A few Advent traditions to think about:
- Many congregations ask families to light the Advent Wreath reading a script about the meaning of the candle. Often the readings are too long including a Bible verse, some words of explanation and a brief prayer. Simply naming the candles being relit and then adding one sentence of explanation about the candle being lit for the first time does the job. It is also easier for people to remember the candle if it is lit after its meaning is explored in the sermon and liturgy.
There are no universally accepted, unquestioned, don’t- mess-with-this meanings for each of the candles of the wreath. That invites worship planners to match the meaning of the candles to the themes of the Sundays of Advent worship. I will suggest several possible meanings for the candles of Year A Advent.
Asking families to light the wreath is fine. But, for variety some year, ask a different class or group within the congregation to light the Advent wreath each week. Select groups that are from different ages and match them to their theme. Each group is to come up with a brief answer to one question about its theme, decide who will light the candle/s and who will read. The whole group comes forward to stand near the wreath as the candles are lit. Below is a set of directions for an invited group to follow.
December 12 is the third Sunday of Advent. You will relight the first two candles and then light the third candle. As one person lights the candles, another person or persons reads.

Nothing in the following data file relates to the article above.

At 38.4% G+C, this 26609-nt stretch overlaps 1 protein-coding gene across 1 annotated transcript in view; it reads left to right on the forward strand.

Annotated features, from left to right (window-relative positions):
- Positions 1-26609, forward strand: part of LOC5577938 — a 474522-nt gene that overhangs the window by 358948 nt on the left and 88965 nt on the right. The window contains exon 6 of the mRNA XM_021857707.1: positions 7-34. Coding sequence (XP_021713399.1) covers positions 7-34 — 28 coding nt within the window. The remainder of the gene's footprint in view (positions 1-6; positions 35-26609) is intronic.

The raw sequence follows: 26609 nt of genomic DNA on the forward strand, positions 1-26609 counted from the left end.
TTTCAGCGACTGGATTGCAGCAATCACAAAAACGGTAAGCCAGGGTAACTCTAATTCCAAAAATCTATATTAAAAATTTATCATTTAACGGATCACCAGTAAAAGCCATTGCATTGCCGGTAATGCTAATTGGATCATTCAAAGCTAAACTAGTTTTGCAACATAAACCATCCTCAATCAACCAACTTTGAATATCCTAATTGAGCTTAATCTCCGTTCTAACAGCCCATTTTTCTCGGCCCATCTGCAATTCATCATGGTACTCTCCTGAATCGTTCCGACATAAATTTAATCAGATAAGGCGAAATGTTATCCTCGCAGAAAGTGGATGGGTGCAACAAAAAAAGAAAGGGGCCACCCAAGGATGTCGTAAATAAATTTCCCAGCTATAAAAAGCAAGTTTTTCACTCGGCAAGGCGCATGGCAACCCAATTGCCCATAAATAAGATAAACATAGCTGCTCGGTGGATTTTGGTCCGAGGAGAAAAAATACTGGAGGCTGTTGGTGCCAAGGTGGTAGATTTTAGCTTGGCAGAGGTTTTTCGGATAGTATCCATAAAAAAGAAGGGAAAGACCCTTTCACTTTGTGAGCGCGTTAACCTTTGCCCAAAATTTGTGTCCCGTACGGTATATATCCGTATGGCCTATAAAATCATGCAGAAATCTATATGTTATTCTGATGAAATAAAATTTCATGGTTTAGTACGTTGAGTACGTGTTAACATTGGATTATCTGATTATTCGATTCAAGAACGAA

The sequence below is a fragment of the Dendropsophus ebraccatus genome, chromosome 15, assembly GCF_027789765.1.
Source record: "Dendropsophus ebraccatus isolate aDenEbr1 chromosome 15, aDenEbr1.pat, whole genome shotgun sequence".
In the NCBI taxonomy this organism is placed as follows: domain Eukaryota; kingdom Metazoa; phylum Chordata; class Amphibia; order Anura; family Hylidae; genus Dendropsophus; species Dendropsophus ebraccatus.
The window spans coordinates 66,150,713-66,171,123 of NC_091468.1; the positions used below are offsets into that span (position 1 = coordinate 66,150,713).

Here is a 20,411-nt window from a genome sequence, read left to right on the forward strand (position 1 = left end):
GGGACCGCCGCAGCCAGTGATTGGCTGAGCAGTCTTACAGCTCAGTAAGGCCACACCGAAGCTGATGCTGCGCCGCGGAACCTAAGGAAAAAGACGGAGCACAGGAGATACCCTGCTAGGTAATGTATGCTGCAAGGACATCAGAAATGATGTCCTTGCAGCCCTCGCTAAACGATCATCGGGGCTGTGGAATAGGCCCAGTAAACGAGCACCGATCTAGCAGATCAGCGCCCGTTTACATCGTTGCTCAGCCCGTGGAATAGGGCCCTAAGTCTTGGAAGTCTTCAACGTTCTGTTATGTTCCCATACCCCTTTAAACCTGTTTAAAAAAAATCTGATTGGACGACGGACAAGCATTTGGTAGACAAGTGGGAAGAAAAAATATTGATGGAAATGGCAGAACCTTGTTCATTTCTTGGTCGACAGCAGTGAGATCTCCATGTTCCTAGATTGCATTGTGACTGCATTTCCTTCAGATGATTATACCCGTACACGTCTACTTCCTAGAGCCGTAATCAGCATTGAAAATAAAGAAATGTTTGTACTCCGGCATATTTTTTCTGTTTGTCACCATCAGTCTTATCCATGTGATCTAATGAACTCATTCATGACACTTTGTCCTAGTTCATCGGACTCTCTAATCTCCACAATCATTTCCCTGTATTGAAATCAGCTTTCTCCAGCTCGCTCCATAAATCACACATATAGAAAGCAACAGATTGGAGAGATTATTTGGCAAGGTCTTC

Today we light again the first candle of Advent, the candle of…..
And, we light again the second candle of Advent, the candle of…
And we light for the first time the third candle, the candle of patience.
ADD ONE SENTENCE ABOUT PATIENCE COMPOSED BY THE CLASS
AFTER READING JAMES 5:7-9.
- If your congregation displays a Chrismon Tree in the sanctuary, its meaning has to be re-explained regularly. Highlighting one or two ornaments tied to the week’s worship theme each week, helps children claim the ornaments and see the tree as more than just “the church’s pretty Christmas tree.” Do this during the sermon pointing to the key ornaments with a flashlight to point them out. Or, make it a feature of a time with children each week.
- Children no longer learn Advent and Christmas carols in public school. That puts families and congregations on call to intentionally introduce these loved songs, explaining their meaning and history, rather than simply assume that by singing them with the congregation the children will eventually come to love them as we do. One way to do this is to “feature” one song the congregation will sing each week.
- Display a crèche in the sanctuary. On the first Sunday of Advent, set aside all the angels and the baby. Place the shepherds and some sheep in one area of the worship center, the traveling magi in another, and Mary and Joseph in separate areas. In the stable area place the empty manger and animals. Move the figures to the manger as their stories are told during Advent, Christmas and Epiphany. Involve the children in unpacking them and putting them in place on the first Sunday of Advent. Involve the children in moving the figures at the appropriate time or make the movement and very visual part of worship to get the attention of the children. Suggestions will be offered for each set of readings.